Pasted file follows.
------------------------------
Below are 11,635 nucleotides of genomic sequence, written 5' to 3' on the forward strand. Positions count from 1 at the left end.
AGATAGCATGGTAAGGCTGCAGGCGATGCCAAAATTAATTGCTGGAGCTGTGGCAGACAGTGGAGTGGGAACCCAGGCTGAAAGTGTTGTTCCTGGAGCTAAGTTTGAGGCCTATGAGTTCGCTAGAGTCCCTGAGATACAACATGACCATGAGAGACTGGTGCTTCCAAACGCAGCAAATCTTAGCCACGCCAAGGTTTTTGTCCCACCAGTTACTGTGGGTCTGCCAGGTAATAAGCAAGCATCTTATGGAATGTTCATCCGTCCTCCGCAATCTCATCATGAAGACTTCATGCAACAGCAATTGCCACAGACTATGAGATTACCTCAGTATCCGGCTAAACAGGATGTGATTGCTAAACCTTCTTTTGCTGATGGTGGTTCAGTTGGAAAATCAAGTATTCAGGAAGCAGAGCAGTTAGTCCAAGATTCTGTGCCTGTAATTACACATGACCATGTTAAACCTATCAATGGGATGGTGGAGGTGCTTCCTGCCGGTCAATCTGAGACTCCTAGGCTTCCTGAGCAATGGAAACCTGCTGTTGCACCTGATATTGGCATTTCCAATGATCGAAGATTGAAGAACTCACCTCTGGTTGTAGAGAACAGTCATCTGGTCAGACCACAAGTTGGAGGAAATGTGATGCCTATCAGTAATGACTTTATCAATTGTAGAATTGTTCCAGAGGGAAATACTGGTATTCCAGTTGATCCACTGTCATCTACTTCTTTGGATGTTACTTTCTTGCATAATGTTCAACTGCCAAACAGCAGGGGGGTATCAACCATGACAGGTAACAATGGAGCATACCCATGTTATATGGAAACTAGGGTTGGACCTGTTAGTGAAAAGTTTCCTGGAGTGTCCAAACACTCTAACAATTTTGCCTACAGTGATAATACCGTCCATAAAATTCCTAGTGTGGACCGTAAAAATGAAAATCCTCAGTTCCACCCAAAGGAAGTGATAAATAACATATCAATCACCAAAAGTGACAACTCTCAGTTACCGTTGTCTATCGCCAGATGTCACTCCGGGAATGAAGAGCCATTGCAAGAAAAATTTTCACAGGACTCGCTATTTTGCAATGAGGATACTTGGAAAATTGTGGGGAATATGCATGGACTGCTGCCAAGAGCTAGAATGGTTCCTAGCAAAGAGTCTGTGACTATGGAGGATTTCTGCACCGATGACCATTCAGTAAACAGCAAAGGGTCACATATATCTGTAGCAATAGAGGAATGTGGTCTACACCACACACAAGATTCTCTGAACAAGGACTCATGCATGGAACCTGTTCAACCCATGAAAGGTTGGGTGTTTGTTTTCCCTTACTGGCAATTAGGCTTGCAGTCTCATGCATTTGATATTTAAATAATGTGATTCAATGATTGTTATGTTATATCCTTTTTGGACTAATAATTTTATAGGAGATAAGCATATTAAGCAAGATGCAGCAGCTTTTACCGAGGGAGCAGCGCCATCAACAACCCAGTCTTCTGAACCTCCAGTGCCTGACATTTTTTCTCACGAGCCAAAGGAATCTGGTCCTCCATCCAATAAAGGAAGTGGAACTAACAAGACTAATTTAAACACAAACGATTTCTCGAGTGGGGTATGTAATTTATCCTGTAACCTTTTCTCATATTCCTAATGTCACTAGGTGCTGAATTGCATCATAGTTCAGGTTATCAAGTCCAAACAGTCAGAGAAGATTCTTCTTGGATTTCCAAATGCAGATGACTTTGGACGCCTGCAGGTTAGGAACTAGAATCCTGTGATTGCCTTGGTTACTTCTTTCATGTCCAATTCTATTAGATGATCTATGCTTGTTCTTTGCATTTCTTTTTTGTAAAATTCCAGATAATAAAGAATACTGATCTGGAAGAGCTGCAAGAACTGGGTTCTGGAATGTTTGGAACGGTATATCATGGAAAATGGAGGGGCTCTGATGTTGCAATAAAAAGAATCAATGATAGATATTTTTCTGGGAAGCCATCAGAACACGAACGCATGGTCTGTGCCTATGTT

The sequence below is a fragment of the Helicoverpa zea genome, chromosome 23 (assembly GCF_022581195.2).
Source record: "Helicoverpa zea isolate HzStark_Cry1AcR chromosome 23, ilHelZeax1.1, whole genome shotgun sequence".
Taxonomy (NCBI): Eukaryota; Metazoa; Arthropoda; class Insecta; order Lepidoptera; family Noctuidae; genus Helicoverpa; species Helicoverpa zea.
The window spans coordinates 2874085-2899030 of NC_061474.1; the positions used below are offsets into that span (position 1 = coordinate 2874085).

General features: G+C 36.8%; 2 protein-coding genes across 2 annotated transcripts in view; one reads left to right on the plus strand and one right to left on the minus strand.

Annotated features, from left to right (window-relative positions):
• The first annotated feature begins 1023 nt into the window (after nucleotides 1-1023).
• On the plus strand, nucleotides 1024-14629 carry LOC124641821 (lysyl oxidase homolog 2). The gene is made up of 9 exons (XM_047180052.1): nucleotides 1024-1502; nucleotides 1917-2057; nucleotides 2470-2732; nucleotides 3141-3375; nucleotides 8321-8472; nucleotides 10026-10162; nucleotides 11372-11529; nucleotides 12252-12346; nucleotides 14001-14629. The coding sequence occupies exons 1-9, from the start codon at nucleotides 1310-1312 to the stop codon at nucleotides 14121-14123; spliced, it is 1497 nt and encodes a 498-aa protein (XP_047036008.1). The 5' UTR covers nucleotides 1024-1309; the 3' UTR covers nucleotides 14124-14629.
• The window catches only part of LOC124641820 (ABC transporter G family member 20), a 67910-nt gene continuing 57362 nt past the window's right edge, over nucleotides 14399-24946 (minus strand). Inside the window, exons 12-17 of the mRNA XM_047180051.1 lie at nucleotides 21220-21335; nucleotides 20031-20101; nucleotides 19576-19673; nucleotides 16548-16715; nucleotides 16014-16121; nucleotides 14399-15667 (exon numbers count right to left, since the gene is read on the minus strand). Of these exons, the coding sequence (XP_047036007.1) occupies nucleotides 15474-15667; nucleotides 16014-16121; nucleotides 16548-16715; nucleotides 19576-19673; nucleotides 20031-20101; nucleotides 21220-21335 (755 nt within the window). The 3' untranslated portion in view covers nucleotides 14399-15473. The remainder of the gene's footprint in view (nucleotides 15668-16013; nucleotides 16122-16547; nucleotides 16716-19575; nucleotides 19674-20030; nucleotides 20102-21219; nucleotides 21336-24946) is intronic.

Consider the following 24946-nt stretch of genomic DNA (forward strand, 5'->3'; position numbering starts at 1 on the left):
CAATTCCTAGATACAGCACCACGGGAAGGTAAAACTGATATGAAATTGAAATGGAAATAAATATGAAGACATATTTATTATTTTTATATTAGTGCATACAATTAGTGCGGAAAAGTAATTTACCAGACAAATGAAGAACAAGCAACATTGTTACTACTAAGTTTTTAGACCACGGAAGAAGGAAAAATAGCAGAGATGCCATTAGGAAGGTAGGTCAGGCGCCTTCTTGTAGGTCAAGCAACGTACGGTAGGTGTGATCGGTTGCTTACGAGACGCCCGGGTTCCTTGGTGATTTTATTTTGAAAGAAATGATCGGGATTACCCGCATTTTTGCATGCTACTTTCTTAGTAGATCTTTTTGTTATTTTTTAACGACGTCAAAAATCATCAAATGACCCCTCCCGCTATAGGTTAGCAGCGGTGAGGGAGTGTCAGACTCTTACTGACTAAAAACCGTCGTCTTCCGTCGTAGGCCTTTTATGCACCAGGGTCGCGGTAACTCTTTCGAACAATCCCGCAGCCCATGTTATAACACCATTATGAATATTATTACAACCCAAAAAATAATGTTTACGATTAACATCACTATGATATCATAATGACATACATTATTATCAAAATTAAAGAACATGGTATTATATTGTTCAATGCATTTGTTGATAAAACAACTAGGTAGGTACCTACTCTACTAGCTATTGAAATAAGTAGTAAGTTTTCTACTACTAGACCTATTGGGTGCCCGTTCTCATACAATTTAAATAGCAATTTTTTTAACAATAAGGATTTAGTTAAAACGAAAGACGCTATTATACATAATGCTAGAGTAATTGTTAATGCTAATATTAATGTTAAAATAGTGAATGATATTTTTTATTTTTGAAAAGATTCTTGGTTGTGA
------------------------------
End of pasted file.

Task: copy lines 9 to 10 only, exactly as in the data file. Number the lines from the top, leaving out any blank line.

• The first annotated feature begins 1023 nt into the window (after nucleotides 1-1023).
• On the plus strand, nucleotides 1024-14629 carry LOC124641821 (lysyl oxidase homolog 2). The gene is made up of 9 exons (XM_047180052.1): nucleotides 1024-1502; nucleotides 1917-2057; nucleotides 2470-2732; nucleotides 3141-3375; nucleotides 8321-8472; nucleotides 10026-10162; nucleotides 11372-11529; nucleotides 12252-12346; nucleotides 14001-14629. The coding sequence occupies exons 1-9, from the start codon at nucleotides 1310-1312 to the stop codon at nucleotides 14121-14123; spliced, it is 1497 nt and encodes a 498-aa protein (XP_047036008.1). The 5' UTR covers nucleotides 1024-1309; the 3' UTR covers nucleotides 14124-14629.